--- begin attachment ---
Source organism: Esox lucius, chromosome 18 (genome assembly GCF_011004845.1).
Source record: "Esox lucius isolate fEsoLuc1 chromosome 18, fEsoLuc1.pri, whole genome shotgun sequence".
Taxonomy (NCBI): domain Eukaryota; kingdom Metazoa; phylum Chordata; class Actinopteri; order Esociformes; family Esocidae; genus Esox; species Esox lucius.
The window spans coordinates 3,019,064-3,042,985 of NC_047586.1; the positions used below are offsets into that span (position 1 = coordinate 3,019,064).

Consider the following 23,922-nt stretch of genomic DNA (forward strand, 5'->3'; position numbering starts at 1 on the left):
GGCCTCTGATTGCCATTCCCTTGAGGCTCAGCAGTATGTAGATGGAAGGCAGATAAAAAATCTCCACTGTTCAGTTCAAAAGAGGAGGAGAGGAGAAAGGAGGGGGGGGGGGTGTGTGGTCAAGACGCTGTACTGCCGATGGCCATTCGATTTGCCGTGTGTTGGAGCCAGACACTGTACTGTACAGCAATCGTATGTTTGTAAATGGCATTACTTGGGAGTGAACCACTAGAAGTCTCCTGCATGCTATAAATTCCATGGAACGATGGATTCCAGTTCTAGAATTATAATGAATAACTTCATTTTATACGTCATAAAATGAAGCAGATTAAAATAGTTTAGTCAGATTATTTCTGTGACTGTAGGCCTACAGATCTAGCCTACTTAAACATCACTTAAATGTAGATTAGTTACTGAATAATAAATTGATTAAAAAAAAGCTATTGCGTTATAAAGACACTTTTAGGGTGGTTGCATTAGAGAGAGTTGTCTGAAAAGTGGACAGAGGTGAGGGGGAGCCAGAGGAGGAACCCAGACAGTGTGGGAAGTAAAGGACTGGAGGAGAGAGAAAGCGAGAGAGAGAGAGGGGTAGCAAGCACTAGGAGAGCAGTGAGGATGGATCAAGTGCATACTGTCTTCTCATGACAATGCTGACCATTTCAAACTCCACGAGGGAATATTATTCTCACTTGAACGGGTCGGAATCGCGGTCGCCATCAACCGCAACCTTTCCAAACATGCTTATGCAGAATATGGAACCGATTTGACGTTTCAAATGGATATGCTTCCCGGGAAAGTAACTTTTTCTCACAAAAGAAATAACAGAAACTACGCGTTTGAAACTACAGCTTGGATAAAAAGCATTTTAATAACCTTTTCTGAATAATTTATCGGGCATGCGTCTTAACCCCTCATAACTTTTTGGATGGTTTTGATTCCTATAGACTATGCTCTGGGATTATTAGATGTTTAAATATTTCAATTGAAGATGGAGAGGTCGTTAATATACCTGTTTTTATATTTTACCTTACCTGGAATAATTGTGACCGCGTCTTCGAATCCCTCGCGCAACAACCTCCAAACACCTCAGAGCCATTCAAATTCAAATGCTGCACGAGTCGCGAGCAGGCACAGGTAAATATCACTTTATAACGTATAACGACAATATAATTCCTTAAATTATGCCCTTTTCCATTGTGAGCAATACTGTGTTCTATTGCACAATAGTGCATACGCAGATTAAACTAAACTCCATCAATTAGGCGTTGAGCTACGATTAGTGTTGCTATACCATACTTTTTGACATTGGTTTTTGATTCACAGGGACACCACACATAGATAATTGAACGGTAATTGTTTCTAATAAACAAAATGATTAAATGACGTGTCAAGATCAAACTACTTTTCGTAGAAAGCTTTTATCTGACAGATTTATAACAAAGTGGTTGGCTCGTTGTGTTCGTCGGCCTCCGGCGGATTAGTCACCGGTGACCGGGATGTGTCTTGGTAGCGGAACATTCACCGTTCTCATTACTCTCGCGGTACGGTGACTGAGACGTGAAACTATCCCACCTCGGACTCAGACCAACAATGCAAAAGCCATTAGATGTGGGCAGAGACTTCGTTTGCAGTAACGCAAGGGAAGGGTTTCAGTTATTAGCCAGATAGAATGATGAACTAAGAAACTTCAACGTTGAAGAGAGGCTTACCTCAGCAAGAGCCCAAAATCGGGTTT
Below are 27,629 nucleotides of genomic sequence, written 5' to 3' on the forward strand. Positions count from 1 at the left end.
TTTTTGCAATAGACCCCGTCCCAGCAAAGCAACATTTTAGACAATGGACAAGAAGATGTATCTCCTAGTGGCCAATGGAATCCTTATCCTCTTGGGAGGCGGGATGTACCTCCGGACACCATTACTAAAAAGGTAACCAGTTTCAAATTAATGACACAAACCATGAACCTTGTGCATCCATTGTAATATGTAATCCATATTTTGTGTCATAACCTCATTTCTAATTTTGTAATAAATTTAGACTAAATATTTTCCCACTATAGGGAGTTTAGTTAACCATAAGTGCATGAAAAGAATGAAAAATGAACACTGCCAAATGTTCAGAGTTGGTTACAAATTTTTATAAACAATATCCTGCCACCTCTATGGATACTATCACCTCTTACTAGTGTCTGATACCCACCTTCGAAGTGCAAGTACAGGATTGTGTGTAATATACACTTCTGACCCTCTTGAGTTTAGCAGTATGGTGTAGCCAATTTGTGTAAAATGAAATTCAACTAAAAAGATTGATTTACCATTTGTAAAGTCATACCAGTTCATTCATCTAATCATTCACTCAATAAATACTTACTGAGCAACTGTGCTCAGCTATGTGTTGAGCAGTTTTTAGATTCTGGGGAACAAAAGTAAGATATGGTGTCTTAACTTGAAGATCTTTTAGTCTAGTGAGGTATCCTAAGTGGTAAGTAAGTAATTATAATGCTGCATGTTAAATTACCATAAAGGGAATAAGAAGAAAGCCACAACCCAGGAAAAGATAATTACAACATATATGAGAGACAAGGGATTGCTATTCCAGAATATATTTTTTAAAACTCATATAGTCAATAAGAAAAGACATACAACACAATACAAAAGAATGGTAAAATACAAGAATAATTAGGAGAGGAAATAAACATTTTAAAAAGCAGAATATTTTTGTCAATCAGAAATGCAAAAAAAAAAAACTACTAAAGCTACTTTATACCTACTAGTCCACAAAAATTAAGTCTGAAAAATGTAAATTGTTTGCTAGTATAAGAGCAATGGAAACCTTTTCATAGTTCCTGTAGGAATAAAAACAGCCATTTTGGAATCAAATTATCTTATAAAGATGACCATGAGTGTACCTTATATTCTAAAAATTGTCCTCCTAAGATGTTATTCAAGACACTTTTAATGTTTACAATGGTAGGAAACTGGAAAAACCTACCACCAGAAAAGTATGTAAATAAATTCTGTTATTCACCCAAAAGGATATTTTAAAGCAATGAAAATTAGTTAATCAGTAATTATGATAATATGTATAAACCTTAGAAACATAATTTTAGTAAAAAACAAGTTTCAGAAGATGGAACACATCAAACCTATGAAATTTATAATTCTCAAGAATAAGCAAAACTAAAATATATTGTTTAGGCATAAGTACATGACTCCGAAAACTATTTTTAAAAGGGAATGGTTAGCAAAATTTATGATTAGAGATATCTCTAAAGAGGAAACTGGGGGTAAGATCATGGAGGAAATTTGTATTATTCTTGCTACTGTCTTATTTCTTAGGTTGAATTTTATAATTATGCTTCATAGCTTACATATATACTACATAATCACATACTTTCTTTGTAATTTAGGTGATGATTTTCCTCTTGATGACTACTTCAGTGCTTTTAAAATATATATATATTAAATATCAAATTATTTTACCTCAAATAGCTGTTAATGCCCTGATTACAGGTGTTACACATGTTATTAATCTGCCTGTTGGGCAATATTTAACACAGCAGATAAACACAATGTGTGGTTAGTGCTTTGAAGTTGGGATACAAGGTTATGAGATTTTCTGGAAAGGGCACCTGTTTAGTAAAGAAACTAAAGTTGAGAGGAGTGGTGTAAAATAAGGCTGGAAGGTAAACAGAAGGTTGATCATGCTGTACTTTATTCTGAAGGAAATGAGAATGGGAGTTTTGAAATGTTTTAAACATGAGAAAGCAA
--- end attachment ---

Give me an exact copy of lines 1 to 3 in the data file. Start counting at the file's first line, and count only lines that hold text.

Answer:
Source organism: Esox lucius, chromosome 18 (genome assembly GCF_011004845.1).
Source record: "Esox lucius isolate fEsoLuc1 chromosome 18, fEsoLuc1.pri, whole genome shotgun sequence".
Taxonomy (NCBI): domain Eukaryota; kingdom Metazoa; phylum Chordata; class Actinopteri; order Esociformes; family Esocidae; genus Esox; species Esox lucius.